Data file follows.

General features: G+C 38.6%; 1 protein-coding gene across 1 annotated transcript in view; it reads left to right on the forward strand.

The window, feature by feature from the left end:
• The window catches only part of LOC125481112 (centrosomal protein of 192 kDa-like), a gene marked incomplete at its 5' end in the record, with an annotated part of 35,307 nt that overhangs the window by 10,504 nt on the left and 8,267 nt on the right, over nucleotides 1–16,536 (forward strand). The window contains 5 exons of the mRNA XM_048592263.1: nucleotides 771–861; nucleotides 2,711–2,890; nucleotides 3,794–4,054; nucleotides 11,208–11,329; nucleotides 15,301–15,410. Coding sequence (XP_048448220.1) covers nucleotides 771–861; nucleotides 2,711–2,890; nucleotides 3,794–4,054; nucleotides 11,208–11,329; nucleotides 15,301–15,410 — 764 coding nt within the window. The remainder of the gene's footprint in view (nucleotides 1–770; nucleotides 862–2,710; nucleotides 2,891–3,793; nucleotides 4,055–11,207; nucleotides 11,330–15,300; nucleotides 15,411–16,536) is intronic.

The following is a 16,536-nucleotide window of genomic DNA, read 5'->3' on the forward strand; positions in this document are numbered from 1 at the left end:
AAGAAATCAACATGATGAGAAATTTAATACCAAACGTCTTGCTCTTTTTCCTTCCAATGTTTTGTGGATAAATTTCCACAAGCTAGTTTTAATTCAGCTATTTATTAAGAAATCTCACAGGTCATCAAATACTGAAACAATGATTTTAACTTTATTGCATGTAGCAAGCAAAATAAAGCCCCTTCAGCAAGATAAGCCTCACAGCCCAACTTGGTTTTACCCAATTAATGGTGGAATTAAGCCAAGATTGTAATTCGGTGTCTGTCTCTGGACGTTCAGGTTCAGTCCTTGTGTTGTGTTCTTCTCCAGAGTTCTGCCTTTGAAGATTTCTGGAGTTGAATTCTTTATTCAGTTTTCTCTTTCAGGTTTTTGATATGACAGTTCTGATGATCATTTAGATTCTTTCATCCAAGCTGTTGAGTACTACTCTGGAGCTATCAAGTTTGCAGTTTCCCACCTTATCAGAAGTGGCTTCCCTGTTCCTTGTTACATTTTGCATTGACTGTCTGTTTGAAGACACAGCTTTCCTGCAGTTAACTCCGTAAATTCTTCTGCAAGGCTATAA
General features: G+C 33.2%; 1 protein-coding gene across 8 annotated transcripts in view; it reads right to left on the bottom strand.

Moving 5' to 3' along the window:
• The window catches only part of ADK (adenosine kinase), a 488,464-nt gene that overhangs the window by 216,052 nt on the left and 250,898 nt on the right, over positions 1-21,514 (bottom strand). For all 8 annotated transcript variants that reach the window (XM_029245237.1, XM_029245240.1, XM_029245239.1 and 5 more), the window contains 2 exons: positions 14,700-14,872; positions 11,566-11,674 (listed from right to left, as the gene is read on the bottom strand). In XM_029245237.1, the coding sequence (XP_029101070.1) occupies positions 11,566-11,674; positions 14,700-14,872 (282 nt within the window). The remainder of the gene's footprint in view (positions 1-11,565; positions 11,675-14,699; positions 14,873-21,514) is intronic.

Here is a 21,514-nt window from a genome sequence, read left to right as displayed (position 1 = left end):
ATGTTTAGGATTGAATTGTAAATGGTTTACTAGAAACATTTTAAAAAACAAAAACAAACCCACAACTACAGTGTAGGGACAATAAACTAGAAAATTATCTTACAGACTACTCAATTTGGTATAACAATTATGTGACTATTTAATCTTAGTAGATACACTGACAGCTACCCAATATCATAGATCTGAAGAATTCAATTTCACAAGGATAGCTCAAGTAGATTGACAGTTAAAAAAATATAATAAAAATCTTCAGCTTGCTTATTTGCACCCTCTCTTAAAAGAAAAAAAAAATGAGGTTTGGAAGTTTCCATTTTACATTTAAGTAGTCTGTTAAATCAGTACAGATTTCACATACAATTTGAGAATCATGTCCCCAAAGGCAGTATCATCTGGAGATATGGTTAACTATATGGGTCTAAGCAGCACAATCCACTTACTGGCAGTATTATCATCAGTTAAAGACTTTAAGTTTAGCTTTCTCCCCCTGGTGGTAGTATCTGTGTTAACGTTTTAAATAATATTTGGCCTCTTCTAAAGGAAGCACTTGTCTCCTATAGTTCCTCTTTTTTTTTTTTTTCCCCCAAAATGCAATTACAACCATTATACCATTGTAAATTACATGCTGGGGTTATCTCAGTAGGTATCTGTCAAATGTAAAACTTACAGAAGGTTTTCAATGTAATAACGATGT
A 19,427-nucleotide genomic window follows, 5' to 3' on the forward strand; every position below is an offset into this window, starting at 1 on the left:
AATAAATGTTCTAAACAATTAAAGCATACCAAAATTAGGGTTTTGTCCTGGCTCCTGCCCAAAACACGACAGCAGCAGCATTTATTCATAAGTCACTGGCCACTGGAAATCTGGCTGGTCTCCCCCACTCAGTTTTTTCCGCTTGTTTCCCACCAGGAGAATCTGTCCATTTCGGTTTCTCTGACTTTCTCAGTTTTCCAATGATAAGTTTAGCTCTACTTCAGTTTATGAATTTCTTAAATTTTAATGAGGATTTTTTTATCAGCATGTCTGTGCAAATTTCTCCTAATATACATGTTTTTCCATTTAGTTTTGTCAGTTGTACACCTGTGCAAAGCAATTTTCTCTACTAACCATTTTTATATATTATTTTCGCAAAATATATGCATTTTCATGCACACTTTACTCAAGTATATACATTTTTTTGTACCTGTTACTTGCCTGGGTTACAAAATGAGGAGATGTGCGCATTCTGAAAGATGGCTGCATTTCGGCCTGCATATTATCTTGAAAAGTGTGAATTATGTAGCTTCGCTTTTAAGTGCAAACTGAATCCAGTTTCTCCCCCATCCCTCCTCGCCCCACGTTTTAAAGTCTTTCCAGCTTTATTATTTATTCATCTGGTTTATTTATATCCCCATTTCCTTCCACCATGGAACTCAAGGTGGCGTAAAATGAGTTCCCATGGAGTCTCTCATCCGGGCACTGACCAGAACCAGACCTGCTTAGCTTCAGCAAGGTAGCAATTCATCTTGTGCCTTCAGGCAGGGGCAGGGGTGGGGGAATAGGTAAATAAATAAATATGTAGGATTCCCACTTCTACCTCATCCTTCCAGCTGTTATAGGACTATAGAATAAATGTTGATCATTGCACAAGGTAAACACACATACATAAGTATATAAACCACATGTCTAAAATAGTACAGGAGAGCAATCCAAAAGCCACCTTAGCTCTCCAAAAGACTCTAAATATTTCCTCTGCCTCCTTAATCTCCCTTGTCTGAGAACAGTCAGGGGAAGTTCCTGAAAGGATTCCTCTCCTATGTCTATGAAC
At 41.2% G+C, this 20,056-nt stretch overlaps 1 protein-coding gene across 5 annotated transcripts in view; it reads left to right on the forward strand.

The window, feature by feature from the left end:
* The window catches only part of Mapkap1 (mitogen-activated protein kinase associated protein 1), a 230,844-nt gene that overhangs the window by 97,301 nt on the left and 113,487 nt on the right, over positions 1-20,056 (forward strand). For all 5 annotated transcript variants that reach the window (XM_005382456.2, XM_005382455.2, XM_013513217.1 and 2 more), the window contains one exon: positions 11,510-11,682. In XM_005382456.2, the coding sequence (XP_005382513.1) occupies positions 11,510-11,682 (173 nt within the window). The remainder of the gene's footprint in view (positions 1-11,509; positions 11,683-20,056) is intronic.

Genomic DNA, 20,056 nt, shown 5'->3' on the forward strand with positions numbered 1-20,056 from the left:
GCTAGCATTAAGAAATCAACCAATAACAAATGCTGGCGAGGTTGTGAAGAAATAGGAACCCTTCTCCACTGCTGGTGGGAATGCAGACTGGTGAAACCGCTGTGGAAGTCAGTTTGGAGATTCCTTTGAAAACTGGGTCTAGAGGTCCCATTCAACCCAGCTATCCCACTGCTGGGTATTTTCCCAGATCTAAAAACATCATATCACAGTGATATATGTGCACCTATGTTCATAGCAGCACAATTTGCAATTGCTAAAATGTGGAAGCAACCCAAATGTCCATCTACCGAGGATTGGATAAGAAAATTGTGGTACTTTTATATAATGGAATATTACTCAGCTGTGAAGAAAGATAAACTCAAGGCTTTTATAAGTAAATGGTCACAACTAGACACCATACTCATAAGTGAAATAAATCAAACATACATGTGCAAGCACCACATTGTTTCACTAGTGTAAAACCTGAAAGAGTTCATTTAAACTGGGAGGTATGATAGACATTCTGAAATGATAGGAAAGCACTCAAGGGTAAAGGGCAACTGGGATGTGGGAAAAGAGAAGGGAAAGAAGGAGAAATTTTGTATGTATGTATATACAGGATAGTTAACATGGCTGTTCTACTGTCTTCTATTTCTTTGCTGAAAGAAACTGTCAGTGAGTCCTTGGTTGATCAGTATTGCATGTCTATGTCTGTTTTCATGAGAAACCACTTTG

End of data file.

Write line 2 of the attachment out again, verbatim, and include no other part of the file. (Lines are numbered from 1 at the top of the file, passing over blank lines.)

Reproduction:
The window, feature by feature from the left end: